The Social Responsibilities of Management

The Social Responsibilities of Management

The social responsibilities of management

A New York Times survey conducted to learn the ideas of fifty-two leading executives of the largest corporations about the social responsibilities of management is revealing. "The sampling found every executive who replied emphatic in expressing his belief that business had a social responsibility beyond providing quality goods and services to consumers."8 The respondents thought of themselves as "environmentalists"-administrators who must integrate their enterprises into society. George S. Moore, president of the First National City Bank, New York, put it this way:

Social responsibility is not an attitude that a 'business organization adopts in a fit of benevolence like a decision to hold a company picnic. Its social responsibility is, instead, inseparable from its response to the kind of world in which we live. For today's institutions-banking or business, public or private-cannot exist in modern society without reacting constructively to (1) the goals of society, and (2) the economic, technological, social and political forces that mould that society.9

The executives pointed out that a business enterprise must earn a profit to survive and grow, but none of them took the position that a firm should maximize profits. They believed that management cannot escape responsibility for balancing the interests of stockholders with those of other groups in society. As Lammot du Pont Copeland, president of Du Pont, said, "Management, it seems to me, must reach for a balanced solution within the framework of one unassailable precept: business is a means to an end for society and not an end in itself, and therefore business must act in concert with a broad public interest and serve objectives of mankind and society or it will not survive."0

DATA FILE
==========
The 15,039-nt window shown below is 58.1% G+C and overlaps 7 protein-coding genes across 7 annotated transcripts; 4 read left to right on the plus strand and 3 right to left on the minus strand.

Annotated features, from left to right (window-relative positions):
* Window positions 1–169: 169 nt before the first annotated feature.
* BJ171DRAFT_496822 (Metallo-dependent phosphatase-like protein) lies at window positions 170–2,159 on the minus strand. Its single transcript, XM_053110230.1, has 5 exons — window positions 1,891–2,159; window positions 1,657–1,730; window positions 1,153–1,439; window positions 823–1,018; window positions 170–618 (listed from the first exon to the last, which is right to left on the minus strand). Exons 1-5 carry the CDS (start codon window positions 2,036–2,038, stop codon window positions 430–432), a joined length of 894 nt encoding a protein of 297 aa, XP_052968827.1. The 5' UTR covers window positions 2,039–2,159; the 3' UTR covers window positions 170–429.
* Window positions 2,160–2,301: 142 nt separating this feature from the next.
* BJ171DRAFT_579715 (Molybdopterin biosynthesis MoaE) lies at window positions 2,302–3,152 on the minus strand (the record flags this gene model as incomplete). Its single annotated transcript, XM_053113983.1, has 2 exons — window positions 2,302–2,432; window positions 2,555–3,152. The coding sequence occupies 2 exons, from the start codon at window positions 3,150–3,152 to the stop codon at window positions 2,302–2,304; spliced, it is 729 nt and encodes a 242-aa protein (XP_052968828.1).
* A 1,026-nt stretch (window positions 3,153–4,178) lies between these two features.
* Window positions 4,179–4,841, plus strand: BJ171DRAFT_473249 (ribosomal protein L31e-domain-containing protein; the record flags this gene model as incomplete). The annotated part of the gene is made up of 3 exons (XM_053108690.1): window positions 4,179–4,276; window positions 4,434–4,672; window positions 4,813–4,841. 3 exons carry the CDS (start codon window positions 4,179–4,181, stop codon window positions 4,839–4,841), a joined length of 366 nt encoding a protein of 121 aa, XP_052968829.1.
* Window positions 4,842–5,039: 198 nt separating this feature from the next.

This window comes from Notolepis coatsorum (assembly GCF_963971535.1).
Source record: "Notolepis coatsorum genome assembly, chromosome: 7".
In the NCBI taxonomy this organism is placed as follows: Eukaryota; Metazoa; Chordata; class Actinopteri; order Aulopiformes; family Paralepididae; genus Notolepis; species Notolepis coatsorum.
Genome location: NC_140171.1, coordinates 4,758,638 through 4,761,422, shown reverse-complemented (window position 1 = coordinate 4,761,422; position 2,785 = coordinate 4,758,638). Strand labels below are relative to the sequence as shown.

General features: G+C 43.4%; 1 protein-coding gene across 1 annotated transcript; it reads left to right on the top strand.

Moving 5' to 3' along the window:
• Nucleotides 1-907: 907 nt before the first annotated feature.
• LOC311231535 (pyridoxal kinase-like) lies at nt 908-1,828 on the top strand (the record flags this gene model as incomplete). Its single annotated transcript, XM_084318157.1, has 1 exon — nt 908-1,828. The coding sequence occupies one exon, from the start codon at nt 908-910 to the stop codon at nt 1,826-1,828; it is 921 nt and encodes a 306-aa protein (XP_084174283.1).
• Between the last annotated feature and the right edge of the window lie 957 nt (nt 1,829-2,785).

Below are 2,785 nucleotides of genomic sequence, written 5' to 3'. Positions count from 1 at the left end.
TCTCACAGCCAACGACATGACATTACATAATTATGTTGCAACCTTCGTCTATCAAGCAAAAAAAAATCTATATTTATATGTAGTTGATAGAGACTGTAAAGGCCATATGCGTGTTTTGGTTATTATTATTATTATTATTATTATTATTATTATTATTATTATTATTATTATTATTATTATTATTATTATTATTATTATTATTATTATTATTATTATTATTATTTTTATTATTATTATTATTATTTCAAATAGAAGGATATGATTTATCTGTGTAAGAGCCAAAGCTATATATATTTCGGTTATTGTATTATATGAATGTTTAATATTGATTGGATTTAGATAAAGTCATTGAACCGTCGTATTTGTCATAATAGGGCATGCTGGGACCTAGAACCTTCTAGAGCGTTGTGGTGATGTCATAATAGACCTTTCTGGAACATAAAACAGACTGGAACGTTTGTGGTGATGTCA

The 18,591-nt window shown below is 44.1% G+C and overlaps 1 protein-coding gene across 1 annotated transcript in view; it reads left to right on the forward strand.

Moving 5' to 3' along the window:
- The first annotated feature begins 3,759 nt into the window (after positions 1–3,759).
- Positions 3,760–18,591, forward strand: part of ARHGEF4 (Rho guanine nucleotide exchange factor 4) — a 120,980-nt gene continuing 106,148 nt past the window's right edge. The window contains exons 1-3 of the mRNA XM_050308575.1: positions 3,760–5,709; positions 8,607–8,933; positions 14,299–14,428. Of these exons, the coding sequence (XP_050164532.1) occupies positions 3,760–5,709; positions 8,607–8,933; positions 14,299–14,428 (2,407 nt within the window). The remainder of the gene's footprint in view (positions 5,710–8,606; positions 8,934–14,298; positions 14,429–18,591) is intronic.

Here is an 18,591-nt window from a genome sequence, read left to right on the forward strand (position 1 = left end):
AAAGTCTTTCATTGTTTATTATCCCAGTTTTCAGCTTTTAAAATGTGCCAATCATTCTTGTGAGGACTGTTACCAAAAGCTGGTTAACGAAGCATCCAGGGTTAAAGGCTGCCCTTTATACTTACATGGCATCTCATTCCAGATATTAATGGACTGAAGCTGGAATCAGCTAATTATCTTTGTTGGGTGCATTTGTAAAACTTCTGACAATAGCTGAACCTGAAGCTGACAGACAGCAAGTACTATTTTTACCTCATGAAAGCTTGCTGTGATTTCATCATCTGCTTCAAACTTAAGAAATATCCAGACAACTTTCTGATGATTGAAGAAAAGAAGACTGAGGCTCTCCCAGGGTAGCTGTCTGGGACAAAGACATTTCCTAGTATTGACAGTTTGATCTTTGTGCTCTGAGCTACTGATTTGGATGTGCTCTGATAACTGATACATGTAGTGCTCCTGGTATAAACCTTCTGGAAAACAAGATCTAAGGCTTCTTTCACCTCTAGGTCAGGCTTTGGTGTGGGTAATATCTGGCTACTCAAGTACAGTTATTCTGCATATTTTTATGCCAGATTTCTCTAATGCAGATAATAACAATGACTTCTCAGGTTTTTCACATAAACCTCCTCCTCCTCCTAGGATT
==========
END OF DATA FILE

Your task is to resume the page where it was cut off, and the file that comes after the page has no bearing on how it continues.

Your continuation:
Some evidences of socially responsible management are the participation by executives in political affairs, corporate support of educational institutions, various employee welfare measures, community relations programs, and intensified public relations campaigns. These activities are considered essential to safeguard the position of the corporation, and sometimes they are justified on this basis alone. "A prudent regard for all the interests that merge in making the business a going concern now and in the future is, in fact, the only way to protect and to augment shareholder equity.""

Social responsibility of management is not, however, merely a public relations gesture that has as its objective the protection of the firm's profit position. "Self-conscious dedication to social responsibility may have started as a purely defensive manoeuvre against strident attacks on big corporations and on the moral efficacy of the profit system. But defence alone no longer explains the motive.1112 There is a sincere desire on the part of responsible executives to gain the respect of the general public by utilizing their considerable power for the common good. The company is regarded as a multipurpose social institution, and the pursuit of profit is secondary in importance to the public interest.

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